Not that you’d know it based on reputation, but the Coyotes are basically a cap team this year.
That’s thanks in part to having Marian Hossa on the books, but even without him they’d be in the $75 million range in terms of cap obligations. They’re paying big money to more players than you might expect; Oliver Ekman-Larsson, Phil Kessel, Derek Stepan, Nick Schmaltz, Alex Goligoski, and Nik Hjalmarsson all make at least $5 million against the cap. Carl Soderberg, Christian Dvorak, Jacob Chychrun, and Antti Raanta are just a bit under that mark as well.
Only one of those deals (Soderberg’s) comes off the books after this season, and another just got added to the pile: Earlier this week, Arizona locked up Clayton Keller for eight years at a $7.15 million AAV.
The decision on that contract was odd to say the least.
On the one hand, it’s totally understandable that any team would want to get out in front of a potentially protracted RFA negotiation for a high-end draft pick we’ve seen this summer in places like Columbus, Boston, Calgary and, of course, Toronto. To lock up a talented young player you believe in a year before his ELC expires makes sense in that regard.
On the other hand, the timing doesn’t make a ton of sense. Even if you want to go by scoring numbers (which you shouldn’t), Keller is coming off a down season, his second full year in the league. Despite a very slight uptick in ice time, he scored about 40 percent fewer goals and 28 percent fewer points, all while taking fewer shots in the same number of games. He had less of an impact on the power play but saw his 5-on-5 production in particular plummet. This is not the kind of “next step” you want to see from a 20-year-old taken seventh overall.
There is a legitimate argument to be made that things just didn’t work alongside Alex Galchenyuk (traded away in the Kessel deal) like they did with Derek Stepan. That’s a clear downgrade in linemate, and maybe the thinking is you bump him back up to play with Stepan and Kessel this year, or give him a run-out with Nick Schmaltz, who ran at nearly a point a game after his trade to Arizona, and before his season ended in December.
Nonetheless, $7.15 million is a huge bet for a guy who has shown himself to be pretty good and certainly promising, but not the kind of needle-mover you’d expect. For the kind of money he’s locked in for now, you’d expect him to be the kind of versatile forward who produces with anyone. And while he’s young, and a $7.15-million AAV isn’t what it used to be in terms of cap share, we just haven’t seen that from him yet.
He’ll likely start next season somewhere in the 30-40 range in terms of forward cap hits, so the Coyotes are saying, “This is basically a first-line player,” as of next season. And the thing is: We just haven’t seen that kind of consistency or quality in his game. Yeah, he had a 60-plus-point rookie season but he got a lot of very comfortable minutes on a very bad team that could put him in a position to produce. To his credit, he did, but there’s more to hockey than just scoring a good amount, and his relative numbers even in his much-better rookie year don’t inspire a lot of confidence.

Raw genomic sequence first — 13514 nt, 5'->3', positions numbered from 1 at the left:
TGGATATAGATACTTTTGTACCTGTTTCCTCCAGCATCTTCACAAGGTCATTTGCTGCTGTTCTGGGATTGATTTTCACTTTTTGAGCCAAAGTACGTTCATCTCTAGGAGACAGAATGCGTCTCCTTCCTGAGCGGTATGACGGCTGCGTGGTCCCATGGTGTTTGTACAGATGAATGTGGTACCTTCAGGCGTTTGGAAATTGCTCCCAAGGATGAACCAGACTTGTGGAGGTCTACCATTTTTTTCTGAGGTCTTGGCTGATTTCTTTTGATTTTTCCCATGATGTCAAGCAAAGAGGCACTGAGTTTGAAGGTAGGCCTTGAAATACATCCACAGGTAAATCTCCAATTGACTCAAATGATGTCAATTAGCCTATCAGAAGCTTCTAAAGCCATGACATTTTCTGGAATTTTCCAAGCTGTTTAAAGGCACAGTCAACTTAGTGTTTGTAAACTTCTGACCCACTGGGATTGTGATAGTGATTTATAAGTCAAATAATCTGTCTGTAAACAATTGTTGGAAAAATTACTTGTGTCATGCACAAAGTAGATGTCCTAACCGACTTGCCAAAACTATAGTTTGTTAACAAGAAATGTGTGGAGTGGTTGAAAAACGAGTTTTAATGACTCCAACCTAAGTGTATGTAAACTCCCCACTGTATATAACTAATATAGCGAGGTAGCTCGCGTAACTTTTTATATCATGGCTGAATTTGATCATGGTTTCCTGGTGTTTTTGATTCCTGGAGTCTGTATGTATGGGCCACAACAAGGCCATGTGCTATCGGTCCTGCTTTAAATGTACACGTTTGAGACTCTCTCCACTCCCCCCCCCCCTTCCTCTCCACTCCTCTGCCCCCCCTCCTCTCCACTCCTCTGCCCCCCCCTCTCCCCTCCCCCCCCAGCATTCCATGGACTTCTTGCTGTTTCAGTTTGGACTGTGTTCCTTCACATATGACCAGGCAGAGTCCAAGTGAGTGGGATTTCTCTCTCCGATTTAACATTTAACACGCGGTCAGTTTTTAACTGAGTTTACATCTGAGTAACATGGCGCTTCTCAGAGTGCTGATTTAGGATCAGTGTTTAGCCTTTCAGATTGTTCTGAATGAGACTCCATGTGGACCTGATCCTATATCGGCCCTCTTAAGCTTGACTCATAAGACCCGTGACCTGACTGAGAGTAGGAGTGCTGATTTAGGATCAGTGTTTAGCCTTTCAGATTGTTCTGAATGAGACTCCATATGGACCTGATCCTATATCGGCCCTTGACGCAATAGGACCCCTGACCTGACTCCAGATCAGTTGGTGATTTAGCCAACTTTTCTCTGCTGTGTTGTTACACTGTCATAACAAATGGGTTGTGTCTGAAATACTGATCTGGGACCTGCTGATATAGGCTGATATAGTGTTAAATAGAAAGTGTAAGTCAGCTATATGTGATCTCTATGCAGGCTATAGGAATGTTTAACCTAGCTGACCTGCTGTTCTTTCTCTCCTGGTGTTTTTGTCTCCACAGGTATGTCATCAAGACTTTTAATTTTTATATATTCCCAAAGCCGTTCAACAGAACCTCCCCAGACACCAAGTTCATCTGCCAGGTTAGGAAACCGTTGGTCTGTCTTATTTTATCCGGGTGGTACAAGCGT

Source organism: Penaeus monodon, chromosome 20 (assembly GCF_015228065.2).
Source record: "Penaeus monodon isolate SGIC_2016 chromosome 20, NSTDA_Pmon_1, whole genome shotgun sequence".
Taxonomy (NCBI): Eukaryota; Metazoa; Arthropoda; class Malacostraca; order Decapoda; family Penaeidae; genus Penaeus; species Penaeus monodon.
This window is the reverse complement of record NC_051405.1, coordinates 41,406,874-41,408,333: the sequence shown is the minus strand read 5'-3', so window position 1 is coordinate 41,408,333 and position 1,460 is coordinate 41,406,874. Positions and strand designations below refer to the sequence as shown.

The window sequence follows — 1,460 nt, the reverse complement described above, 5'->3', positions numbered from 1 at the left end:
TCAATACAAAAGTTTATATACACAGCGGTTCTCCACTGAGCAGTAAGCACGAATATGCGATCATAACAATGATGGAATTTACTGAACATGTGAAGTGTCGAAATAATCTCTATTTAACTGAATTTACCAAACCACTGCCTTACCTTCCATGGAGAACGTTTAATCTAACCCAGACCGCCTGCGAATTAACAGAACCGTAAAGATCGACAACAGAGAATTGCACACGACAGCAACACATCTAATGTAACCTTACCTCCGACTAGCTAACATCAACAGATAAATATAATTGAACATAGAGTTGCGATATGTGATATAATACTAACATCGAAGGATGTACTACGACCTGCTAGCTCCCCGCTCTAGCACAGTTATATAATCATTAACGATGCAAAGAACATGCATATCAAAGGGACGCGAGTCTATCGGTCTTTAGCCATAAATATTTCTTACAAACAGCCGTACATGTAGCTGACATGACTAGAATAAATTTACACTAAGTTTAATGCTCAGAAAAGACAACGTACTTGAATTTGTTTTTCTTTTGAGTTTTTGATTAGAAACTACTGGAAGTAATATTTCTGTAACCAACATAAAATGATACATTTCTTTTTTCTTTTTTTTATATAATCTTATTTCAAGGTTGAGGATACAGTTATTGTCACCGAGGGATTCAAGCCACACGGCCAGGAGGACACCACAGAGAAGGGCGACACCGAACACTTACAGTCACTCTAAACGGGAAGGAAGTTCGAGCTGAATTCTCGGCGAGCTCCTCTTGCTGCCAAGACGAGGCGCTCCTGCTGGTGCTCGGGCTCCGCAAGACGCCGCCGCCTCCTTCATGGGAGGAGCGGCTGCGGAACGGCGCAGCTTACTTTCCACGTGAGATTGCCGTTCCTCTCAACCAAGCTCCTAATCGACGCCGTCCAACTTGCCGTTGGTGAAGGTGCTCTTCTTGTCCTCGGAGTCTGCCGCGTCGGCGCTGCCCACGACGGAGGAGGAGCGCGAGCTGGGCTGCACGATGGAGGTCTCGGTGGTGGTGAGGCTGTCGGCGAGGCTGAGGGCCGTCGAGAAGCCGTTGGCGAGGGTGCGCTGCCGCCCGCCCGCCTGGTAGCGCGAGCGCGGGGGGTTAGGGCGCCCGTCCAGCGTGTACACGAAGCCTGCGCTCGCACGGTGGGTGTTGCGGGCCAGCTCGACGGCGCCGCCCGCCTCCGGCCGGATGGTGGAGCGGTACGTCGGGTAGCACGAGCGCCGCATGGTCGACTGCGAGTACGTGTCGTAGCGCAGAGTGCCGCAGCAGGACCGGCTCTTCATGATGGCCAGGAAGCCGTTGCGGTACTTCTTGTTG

The thinking on this deal seems to be the same one applied to the contracts for Chychrun, Schmaltz, and Dvorak: “We’re maybe paying a little more than they’re worth from ages 21 to 23, but we’ll be getting a great deal on these guys by year for the rest of the contract.”
Chychrun and Dvorak’s six-year deals, and Schmaltz’s seven-year contract all begin this season. Of those three, only Schmaltz has had a season that was undeniably impressive and mostly free of caveats, but then again, that season was spent alongside Patrick Kane, which helps.
They’ve all been in the league a couple years, at least, and we’ve yet to see any of them really have a big season independent of other factors. This is also true of Keller.
One has to wonder how much of this is the Coyotes trying to get out in front of a more expensive deal if Keller has a huge season in the last year of his ELC. No matter what line they put him on, he’s going to have talent around him, so the idea of a bounce-back to 60, 70, maybe even 80 points isn’t that unrealistic.
But let’s say he plays the full 82 and comes in near a point a game. That makes the down season a blip, scoring-wise, rather than the most recent data point. But how much more does a 21-year-old command in that situation versus what he already signed for? An extra $750,000? Maybe $1.5 million at the outside? Once you get Brad Richardson off the books next summer, that’s all the money you need freed up.
All these deals — to Keller now and Chychrun, Schmaltz, and Dvorak before — come across an awful lot like a team trying to over-project its young talented players’ capabilities, much as it did Ekman-Larsson’s when his oversized new deal was agreed.
These are all likely to be good players, yes, but good enough to live up to those contracts? Probably not.
More NHL coverage on Yahoo Sports